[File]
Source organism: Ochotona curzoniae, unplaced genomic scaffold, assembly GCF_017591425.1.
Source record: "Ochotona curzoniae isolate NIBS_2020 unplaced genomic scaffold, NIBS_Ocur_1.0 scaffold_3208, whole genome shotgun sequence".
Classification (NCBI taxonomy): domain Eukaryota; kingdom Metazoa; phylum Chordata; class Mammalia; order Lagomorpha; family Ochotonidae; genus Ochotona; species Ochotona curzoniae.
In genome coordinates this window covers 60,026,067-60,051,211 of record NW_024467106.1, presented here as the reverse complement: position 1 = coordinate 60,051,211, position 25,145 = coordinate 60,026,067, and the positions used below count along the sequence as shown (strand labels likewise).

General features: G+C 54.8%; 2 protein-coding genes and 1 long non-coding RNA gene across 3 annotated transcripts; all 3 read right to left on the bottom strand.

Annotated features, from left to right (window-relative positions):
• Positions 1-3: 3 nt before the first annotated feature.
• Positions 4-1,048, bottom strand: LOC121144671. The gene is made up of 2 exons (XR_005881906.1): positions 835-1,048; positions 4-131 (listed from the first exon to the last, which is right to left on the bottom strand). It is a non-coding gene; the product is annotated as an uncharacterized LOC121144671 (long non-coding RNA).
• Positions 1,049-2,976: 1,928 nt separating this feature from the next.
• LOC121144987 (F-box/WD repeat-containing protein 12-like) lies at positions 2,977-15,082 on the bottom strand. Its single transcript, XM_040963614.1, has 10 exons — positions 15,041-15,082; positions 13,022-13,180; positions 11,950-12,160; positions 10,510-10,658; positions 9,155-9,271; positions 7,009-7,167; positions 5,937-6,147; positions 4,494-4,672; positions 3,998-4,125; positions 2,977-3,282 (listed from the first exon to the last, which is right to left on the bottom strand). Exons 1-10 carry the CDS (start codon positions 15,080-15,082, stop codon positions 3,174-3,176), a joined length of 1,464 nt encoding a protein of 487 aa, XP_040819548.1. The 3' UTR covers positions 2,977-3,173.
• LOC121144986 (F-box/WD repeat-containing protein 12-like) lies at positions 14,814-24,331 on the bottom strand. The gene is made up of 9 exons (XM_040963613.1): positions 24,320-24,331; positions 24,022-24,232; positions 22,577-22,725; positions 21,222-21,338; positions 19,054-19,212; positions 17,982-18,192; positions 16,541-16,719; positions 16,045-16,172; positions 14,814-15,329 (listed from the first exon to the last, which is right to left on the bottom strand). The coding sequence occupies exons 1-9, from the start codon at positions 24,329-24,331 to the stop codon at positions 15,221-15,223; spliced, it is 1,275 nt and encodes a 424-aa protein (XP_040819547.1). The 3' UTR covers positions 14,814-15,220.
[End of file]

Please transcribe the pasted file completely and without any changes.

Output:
Source organism: Ochotona curzoniae, unplaced genomic scaffold, assembly GCF_017591425.1.
Source record: "Ochotona curzoniae isolate NIBS_2020 unplaced genomic scaffold, NIBS_Ocur_1.0 scaffold_3208, whole genome shotgun sequence".
Classification (NCBI taxonomy): domain Eukaryota; kingdom Metazoa; phylum Chordata; class Mammalia; order Lagomorpha; family Ochotonidae; genus Ochotona; species Ochotona curzoniae.
In genome coordinates this window covers 60,026,067-60,051,211 of record NW_024467106.1, presented here as the reverse complement: position 1 = coordinate 60,051,211, position 25,145 = coordinate 60,026,067, and the positions used below count along the sequence as shown (strand labels likewise).

General features: G+C 54.8%; 2 protein-coding genes and 1 long non-coding RNA gene across 3 annotated transcripts; all 3 read right to left on the bottom strand.

Annotated features, from left to right (window-relative positions):
• Positions 1-3: 3 nt before the first annotated feature.
• Positions 4-1,048, bottom strand: LOC121144671. The gene is made up of 2 exons (XR_005881906.1): positions 835-1,048; positions 4-131 (listed from the first exon to the last, which is right to left on the bottom strand). It is a non-coding gene; the product is annotated as an uncharacterized LOC121144671 (long non-coding RNA).
• Positions 1,049-2,976: 1,928 nt separating this feature from the next.
• LOC121144987 (F-box/WD repeat-containing protein 12-like) lies at positions 2,977-15,082 on the bottom strand. Its single transcript, XM_040963614.1, has 10 exons — positions 15,041-15,082; positions 13,022-13,180; positions 11,950-12,160; positions 10,510-10,658; positions 9,155-9,271; positions 7,009-7,167; positions 5,937-6,147; positions 4,494-4,672; positions 3,998-4,125; positions 2,977-3,282 (listed from the first exon to the last, which is right to left on the bottom strand). Exons 1-10 carry the CDS (start codon positions 15,080-15,082, stop codon positions 3,174-3,176), a joined length of 1,464 nt encoding a protein of 487 aa, XP_040819548.1. The 3' UTR covers positions 2,977-3,173.
• LOC121144986 (F-box/WD repeat-containing protein 12-like) lies at positions 14,814-24,331 on the bottom strand. The gene is made up of 9 exons (XM_040963613.1): positions 24,320-24,331; positions 24,022-24,232; positions 22,577-22,725; positions 21,222-21,338; positions 19,054-19,212; positions 17,982-18,192; positions 16,541-16,719; positions 16,045-16,172; positions 14,814-15,329 (listed from the first exon to the last, which is right to left on the bottom strand). The coding sequence occupies exons 1-9, from the start codon at positions 24,329-24,331 to the stop codon at positions 15,221-15,223; spliced, it is 1,275 nt and encodes a 424-aa protein (XP_040819547.1). The 3' UTR covers positions 14,814-15,220.